Lately I have been drowning in things I want to do but don't have time to do.  Every session seems to be an adventure in The Shit That Didn't Get Done.  I want to roll treasure?  Nope, still using that crappy old table.  Equipment list?  No, still haven't finished off those tables after The Sculptor.  The ranger in the party has a pet giant beaver?  Damn, still stuck with the description in the book, which really doesn't describe much - plus I need to know what a giant beaver weighs to get the hit points right.  In fact, there's only about 700 monsters to sit down someday and work out.

Trade table for Sopron in Hungary - shit, this is still the algorithm that counts India as one country.  When am I going to get that finished?  Wandering hexes north of Lake Bakony?  No, I haven't even begun the hex generator - I don't know when I'll get time for that.  Yes, yes, I know the cleric is 7th level.  NO, I still haven't rewritten the fourth level cleric spells.  And something else I should do is rewrite those crappy half-assed sage tables.  That would be nice.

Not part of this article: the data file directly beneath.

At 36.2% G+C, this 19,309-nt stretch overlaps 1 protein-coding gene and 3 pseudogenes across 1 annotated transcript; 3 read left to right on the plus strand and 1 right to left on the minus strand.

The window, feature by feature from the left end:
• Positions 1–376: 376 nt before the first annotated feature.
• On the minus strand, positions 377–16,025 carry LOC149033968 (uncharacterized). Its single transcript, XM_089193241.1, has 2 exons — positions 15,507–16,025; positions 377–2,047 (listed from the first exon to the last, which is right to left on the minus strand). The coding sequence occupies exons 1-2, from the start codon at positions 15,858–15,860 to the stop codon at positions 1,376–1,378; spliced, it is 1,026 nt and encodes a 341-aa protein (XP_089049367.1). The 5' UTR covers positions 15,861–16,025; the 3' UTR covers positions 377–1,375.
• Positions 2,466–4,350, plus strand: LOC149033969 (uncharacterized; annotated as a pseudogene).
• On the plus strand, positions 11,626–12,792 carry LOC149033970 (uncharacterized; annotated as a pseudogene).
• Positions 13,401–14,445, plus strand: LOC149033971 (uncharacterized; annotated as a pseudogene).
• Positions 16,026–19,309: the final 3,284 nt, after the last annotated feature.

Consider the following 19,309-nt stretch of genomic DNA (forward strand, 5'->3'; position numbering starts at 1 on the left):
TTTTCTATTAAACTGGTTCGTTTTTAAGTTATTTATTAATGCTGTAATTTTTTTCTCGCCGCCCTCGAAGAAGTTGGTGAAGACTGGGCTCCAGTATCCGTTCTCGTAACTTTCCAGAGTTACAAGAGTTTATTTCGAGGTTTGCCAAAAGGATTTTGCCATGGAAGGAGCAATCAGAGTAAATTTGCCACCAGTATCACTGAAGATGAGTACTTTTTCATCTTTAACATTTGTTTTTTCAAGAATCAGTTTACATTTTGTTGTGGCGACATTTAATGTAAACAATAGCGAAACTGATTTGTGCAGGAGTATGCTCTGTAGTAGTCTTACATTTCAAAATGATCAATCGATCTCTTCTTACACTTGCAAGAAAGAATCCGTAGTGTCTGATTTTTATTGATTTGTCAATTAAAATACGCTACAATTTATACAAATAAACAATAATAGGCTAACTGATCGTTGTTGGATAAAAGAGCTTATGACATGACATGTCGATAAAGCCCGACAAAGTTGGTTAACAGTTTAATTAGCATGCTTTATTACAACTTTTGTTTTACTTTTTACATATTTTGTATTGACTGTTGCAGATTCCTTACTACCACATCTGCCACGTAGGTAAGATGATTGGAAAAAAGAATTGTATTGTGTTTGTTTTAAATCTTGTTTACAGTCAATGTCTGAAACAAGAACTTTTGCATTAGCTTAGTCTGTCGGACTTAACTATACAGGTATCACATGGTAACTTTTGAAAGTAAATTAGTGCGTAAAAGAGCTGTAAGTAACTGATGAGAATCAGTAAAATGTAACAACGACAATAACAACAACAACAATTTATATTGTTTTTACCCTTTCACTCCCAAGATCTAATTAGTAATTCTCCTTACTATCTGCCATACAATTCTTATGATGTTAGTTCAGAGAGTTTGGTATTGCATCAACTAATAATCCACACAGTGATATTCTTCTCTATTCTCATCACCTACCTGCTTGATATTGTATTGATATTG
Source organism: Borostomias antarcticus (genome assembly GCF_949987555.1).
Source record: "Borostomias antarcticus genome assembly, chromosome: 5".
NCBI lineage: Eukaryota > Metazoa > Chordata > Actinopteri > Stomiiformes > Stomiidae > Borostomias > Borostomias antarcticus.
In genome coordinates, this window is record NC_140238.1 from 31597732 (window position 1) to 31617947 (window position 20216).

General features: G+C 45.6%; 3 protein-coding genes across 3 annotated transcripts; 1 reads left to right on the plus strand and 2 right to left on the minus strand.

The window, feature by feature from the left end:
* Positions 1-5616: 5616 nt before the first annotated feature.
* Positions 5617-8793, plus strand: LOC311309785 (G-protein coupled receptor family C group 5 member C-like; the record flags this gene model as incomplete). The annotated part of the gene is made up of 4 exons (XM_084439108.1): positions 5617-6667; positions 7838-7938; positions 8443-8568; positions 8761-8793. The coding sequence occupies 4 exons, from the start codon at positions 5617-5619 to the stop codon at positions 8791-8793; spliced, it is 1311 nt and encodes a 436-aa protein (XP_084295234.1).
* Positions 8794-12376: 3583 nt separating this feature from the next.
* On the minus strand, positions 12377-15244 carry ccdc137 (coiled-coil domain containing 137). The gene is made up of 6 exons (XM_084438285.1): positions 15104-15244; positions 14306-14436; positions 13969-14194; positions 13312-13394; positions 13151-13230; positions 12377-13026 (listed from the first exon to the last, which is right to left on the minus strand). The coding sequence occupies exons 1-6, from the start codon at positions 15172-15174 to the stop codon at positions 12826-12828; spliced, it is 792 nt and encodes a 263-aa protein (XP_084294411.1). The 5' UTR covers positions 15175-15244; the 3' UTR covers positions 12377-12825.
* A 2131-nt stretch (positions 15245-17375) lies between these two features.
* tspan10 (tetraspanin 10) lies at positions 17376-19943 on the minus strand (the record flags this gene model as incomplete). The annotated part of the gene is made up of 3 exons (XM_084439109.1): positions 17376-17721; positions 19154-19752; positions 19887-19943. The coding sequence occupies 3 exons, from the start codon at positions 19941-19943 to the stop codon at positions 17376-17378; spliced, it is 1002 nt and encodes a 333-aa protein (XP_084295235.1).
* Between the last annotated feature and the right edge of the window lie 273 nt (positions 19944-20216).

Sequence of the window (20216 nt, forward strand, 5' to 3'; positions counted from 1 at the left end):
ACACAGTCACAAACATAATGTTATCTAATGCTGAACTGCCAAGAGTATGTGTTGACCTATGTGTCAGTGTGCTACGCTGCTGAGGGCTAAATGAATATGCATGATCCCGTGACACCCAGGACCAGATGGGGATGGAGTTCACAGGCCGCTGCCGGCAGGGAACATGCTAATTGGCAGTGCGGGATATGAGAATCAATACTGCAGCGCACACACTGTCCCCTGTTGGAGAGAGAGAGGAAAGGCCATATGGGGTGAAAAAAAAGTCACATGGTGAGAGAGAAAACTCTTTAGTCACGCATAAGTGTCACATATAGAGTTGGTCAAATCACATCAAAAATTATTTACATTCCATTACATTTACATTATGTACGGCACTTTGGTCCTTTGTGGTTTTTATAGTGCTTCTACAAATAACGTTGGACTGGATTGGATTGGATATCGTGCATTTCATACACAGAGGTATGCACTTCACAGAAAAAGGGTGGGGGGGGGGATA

The computer I produce my maps on just died, and the program I've been using for the last ten years can't be gotten now and has ceased to exist.  That's okay, the new publisher is better, I'll get the hang of it ... but it means redoing every freaking map I have.  Yeah.  I have plenty of time for that.

The weather generator is better but there's still trouble (I think I could work it out if I could put three solid days of thinking towards it) with the wilderness damage effects element of the table.  Not that ANY of my players really wants me to work hard on the problem.